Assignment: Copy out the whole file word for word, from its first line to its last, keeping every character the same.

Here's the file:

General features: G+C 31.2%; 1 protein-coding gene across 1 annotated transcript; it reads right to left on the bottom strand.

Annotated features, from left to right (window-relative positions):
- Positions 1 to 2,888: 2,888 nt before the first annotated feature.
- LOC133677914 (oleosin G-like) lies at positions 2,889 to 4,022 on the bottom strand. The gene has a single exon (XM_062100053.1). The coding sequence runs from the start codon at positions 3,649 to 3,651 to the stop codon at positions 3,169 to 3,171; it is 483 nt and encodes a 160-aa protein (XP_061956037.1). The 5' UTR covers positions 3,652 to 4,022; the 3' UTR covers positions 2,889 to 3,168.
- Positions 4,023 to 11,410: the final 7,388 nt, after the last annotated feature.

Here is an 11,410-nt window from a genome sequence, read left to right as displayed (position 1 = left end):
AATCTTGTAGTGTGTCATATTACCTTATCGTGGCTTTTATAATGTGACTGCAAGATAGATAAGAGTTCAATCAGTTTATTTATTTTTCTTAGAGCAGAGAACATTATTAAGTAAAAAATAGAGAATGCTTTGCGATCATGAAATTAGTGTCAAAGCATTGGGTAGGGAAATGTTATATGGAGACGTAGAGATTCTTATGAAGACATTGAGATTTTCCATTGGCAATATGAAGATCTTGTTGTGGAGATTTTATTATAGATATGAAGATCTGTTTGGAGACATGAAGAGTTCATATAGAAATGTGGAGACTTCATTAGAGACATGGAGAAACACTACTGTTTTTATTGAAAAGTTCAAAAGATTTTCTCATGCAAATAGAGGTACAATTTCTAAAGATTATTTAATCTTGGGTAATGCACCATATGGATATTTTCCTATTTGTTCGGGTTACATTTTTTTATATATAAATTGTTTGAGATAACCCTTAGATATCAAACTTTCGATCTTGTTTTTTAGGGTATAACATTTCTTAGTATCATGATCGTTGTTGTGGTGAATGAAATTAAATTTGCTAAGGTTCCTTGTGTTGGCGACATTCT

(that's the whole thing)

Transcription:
General features: G+C 31.2%; 1 protein-coding gene across 1 annotated transcript; it reads right to left on the bottom strand.

Annotated features, from left to right (window-relative positions):
- Positions 1 to 2,888: 2,888 nt before the first annotated feature.
- LOC133677914 (oleosin G-like) lies at positions 2,889 to 4,022 on the bottom strand. The gene has a single exon (XM_062100053.1). The coding sequence runs from the start codon at positions 3,649 to 3,651 to the stop codon at positions 3,169 to 3,171; it is 483 nt and encodes a 160-aa protein (XP_061956037.1). The 5' UTR covers positions 3,652 to 4,022; the 3' UTR covers positions 2,889 to 3,168.
- Positions 4,023 to 11,410: the final 7,388 nt, after the last annotated feature.

Here is an 11,410-nt window from a genome sequence, read left to right as displayed (position 1 = left end):
AATCTTGTAGTGTGTCATATTACCTTATCGTGGCTTTTATAATGTGACTGCAAGATAGATAAGAGTTCAATCAGTTTATTTATTTTTCTTAGAGCAGAGAACATTATTAAGTAAAAAATAGAGAATGCTTTGCGATCATGAAATTAGTGTCAAAGCATTGGGTAGGGAAATGTTATATGGAGACGTAGAGATTCTTATGAAGACATTGAGATTTTCCATTGGCAATATGAAGATCTTGTTGTGGAGATTTTATTATAGATATGAAGATCTGTTTGGAGACATGAAGAGTTCATATAGAAATGTGGAGACTTCATTAGAGACATGGAGAAACACTACTGTTTTTATTGAAAAGTTCAAAAGATTTTCTCATGCAAATAGAGGTACAATTTCTAAAGATTATTTAATCTTGGGTAATGCACCATATGGATATTTTCCTATTTGTTCGGGTTACATTTTTTTATATATAAATTGTTTGAGATAACCCTTAGATATCAAACTTTCGATCTTGTTTTTTAGGGTATAACATTTCTTAGTATCATGATCGTTGTTGTGGTGAATGAAATTAAATTTGCTAAGGTTCCTTGTGTTGGCGACATTCT